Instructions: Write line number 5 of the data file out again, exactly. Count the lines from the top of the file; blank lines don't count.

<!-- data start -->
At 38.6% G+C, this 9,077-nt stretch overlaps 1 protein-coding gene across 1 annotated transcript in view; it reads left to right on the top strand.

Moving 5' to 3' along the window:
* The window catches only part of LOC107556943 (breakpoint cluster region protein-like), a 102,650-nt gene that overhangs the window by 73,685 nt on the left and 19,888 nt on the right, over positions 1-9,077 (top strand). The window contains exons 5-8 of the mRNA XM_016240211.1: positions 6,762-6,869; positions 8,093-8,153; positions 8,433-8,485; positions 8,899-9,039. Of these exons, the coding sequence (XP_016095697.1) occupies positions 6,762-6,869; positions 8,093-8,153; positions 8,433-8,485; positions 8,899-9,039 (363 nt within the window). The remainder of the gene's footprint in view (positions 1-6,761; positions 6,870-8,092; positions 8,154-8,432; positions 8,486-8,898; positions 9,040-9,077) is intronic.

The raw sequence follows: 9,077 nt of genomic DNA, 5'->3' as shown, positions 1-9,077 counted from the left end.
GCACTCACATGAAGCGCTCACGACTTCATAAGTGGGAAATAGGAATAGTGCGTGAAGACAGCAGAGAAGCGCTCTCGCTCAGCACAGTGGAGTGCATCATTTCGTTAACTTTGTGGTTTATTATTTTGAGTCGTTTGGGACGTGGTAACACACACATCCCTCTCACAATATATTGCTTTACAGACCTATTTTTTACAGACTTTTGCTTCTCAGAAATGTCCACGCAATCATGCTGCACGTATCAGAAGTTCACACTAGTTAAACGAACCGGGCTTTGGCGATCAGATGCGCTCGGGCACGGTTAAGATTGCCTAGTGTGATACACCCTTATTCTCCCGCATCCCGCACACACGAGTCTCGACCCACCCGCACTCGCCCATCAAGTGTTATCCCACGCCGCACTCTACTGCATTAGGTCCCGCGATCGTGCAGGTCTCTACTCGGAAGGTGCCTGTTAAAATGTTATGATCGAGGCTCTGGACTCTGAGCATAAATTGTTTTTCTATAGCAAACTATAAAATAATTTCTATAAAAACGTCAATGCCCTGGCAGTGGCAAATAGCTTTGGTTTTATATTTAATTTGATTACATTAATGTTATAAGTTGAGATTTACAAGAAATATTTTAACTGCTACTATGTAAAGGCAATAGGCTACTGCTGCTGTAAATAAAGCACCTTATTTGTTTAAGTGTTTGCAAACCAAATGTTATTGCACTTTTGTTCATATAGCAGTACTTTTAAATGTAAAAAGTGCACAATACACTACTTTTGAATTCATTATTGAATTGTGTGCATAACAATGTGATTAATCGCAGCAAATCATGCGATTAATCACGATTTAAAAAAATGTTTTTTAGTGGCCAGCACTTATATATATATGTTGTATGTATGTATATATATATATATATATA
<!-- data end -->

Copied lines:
GCACTCACATGAAGCGCTCACGACTTCATAAGTGGGAAATAGGAATAGTGCGTGAAGACAGCAGAGAAGCGCTCTCGCTCAGCACAGTGGAGTGCATCATTTCGTTAACTTTGTGGTTTATTATTTTGAGTCGTTTGGGACGTGGTAACACACACATCCCTCTCACAATATATTGCTTTACAGACCTATTTTTTACAGACTTTTGCTTCTCAGAAATGTCCACGCAATCATGCTGCACGTATCAGAAGTTCACACTAGTTAAACGAACCGGGCTTTGGCGATCAGATGCGCTCGGGCACGGTTAAGATTGCCTAGTGTGATACACCCTTATTCTCCCGCATCCCGCACACACGAGTCTCGACCCACCCGCACTCGCCCATCAAGTGTTATCCCACGCCGCACTCTACTGCATTAGGTCCCGCGATCGTGCAGGTCTCTACTCGGAAGGTGCCTGTTAAAATGTTATGATCGAGGCTCTGGACTCTGAGCATAAATTGTTTTTCTATAGCAAACTATAAAATAATTTCTATAAAAACGTCAATGCCCTGGCAGTGGCAAATAGCTTTGGTTTTATATTTAATTTGATTACATTAATGTTATAAGTTGAGATTTACAAGAAATATTTTAACTGCTACTATGTAAAGGCAATAGGCTACTGCTGCTGTAAATAAAGCACCTTATTTGTTTAAGTGTTTGCAAACCAAATGTTATTGCACTTTTGTTCATATAGCAGTACTTTTAAATGTAAAAAGTGCACAATACACTACTTTTGAATTCATTATTGAATTGTGTGCATAACAATGTGATTAATCGCAGCAAATCATGCGATTAATCACGATTTAAAAAAATGTTTTTTAGTGGCCAGCACTTATATATATATGTTGTATGTATGTATATATATATATATATATA